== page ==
in legal terms and could be revived if a deal proved
possible before May next year.

Speaking on BBC Northern Ireland's Hearts And Minds
programme last night, Mr Hain firmly ruled out that

The Secretary of State could therefore pull the plug on the
current assembly on November 24 and then rule the former
assembly null and void around a week later.

"Once you dissolve the assembly, that is a very final step
and it takes years and years and years to get it back
again," he warned.

Mr Hain also hinted that the two Governments would remove
themselves from any involvement in negotiations after
November 24, leaving it to the parties to arrange contact
between themselves in future.

"Does anyone seriously think the DUP and Sinn Fein can sort
this out between themselves without the Governments?? It
would mean Sinn Fein and the DUP doing the deal on their
own. I think that's pretty unlikely," he said.

The Secretary of State also said Prime Minister Tony Blair
and Taoiseach Bertie Ahern would assess the prospects for
success during the three days of intensive talks in St
Andrews, Scotland, next month.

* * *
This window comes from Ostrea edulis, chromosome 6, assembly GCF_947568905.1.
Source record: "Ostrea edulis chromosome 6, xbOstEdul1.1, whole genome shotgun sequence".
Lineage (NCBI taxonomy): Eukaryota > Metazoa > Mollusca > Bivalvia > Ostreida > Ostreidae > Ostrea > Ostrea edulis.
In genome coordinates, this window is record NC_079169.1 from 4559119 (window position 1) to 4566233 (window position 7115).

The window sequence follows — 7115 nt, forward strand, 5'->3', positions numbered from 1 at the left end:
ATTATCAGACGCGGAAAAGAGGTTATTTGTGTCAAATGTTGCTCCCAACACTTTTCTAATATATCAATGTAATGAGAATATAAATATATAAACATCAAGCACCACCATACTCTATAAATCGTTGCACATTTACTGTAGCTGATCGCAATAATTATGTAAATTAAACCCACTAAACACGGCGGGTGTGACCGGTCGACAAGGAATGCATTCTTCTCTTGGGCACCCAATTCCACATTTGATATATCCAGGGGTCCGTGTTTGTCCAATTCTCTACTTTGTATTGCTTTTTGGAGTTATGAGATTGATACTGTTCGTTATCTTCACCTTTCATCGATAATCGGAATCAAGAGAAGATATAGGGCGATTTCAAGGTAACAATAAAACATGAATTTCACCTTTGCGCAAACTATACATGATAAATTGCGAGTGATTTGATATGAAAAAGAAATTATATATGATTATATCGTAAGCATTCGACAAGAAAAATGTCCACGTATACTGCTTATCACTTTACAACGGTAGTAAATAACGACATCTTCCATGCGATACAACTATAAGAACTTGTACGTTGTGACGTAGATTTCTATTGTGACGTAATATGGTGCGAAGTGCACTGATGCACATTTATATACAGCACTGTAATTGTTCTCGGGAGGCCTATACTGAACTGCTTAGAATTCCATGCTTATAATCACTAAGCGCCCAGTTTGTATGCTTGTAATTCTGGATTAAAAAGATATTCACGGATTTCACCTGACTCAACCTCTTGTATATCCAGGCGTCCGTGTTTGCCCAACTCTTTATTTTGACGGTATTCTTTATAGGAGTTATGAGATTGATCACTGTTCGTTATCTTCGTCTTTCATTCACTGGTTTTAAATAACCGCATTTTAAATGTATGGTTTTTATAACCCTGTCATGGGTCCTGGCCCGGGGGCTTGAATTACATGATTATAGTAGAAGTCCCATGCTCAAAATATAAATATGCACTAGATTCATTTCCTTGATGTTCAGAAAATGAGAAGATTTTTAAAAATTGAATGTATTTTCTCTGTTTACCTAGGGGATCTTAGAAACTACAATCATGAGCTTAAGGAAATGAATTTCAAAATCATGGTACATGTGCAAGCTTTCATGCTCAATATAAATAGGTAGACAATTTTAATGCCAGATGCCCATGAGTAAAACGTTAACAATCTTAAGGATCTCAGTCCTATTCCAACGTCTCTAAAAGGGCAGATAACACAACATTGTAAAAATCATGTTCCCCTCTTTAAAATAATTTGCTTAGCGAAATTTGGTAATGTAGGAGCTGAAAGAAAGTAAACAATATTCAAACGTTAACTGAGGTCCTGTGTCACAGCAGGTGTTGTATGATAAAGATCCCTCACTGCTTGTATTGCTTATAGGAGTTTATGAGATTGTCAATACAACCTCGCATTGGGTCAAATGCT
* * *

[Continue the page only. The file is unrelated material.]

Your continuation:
Mr Hain argued that, if there was no prospect of a deal,
the Governments would have to say so.

"If they don't make up their minds by November 24, they are
probably not going to make their minds up for years to
come. We are saying the time has come to put up or shut
up," he said.

Mr Hain had earlier held out the carrot of a restored
assembly being able to look again at rates, water charges,
academic selection and industrial derating.

In a speech to business leaders, he suggested a power-
sharing executive would have a reasonable chance of
persuading the Government on issues such as the
harmonisation of corporation tax.

Ulster Unionist MEP Jim Nicholson accused Mr Hain of
"political blackmail", particularly in relation to the
future of the 11-plus.

Democratic Unionist MEP Jim Allister said there was no